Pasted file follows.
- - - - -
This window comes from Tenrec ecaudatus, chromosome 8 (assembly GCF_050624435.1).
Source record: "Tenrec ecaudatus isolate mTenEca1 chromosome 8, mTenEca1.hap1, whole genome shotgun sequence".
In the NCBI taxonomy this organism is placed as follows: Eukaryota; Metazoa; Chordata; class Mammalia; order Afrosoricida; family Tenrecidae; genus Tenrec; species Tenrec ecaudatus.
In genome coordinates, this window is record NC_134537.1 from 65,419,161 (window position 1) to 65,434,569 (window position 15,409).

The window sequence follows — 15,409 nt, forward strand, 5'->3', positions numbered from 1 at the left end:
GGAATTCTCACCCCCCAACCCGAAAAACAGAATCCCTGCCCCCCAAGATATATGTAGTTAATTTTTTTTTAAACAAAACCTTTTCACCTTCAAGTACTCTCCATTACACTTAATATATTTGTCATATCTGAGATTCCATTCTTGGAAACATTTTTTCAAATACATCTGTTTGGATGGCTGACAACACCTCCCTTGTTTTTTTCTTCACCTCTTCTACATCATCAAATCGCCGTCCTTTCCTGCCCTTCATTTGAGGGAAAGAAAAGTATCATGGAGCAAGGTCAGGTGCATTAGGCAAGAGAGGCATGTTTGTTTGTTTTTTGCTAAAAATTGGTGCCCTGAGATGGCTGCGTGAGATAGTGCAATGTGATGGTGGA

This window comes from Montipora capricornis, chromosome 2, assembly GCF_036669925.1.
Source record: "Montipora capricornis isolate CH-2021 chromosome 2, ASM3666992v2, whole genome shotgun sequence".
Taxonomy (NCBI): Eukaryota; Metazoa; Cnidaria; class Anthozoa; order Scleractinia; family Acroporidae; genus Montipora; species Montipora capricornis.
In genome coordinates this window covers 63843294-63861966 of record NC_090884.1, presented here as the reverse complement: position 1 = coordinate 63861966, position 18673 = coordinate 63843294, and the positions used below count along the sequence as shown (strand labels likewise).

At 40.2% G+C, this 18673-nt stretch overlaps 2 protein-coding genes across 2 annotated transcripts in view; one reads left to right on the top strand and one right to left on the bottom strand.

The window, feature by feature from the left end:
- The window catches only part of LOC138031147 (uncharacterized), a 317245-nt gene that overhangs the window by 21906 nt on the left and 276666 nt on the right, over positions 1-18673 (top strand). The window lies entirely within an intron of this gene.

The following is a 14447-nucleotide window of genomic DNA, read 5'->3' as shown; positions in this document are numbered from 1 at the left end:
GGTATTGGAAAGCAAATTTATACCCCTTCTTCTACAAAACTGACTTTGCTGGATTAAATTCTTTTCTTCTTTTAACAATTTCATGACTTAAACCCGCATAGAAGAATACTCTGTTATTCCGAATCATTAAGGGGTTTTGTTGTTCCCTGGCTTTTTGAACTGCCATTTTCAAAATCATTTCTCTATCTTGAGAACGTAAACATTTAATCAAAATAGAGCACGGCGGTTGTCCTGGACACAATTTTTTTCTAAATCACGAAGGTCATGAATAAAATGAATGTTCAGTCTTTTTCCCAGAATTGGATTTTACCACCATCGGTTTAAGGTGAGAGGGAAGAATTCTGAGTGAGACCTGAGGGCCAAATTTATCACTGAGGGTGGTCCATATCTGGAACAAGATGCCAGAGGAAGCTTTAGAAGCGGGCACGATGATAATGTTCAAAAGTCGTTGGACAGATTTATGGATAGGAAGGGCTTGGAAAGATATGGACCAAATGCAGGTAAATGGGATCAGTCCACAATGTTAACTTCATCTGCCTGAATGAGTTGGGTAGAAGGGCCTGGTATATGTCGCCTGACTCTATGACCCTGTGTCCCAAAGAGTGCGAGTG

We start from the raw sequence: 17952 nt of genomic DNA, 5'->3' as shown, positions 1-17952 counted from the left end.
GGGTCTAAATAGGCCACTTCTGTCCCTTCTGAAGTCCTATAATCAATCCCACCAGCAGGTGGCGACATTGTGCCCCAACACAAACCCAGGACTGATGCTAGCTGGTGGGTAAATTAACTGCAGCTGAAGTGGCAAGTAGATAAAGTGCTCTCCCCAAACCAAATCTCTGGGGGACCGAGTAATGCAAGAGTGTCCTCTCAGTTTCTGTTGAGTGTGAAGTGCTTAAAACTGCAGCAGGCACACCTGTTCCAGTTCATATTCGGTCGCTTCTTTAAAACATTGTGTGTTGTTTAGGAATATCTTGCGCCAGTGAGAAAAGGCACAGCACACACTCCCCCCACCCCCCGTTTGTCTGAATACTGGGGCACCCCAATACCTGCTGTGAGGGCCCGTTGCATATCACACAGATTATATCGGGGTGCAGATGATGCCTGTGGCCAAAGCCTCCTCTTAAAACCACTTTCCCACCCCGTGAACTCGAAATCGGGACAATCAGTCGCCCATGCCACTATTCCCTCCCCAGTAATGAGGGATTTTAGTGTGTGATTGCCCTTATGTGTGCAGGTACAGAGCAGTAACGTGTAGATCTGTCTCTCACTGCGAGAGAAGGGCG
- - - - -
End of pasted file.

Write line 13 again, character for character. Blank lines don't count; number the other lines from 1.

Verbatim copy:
- The window catches only part of LOC138031147 (uncharacterized), a 317245-nt gene that overhangs the window by 21906 nt on the left and 276666 nt on the right, over positions 1-18673 (top strand). The window lies entirely within an intron of this gene.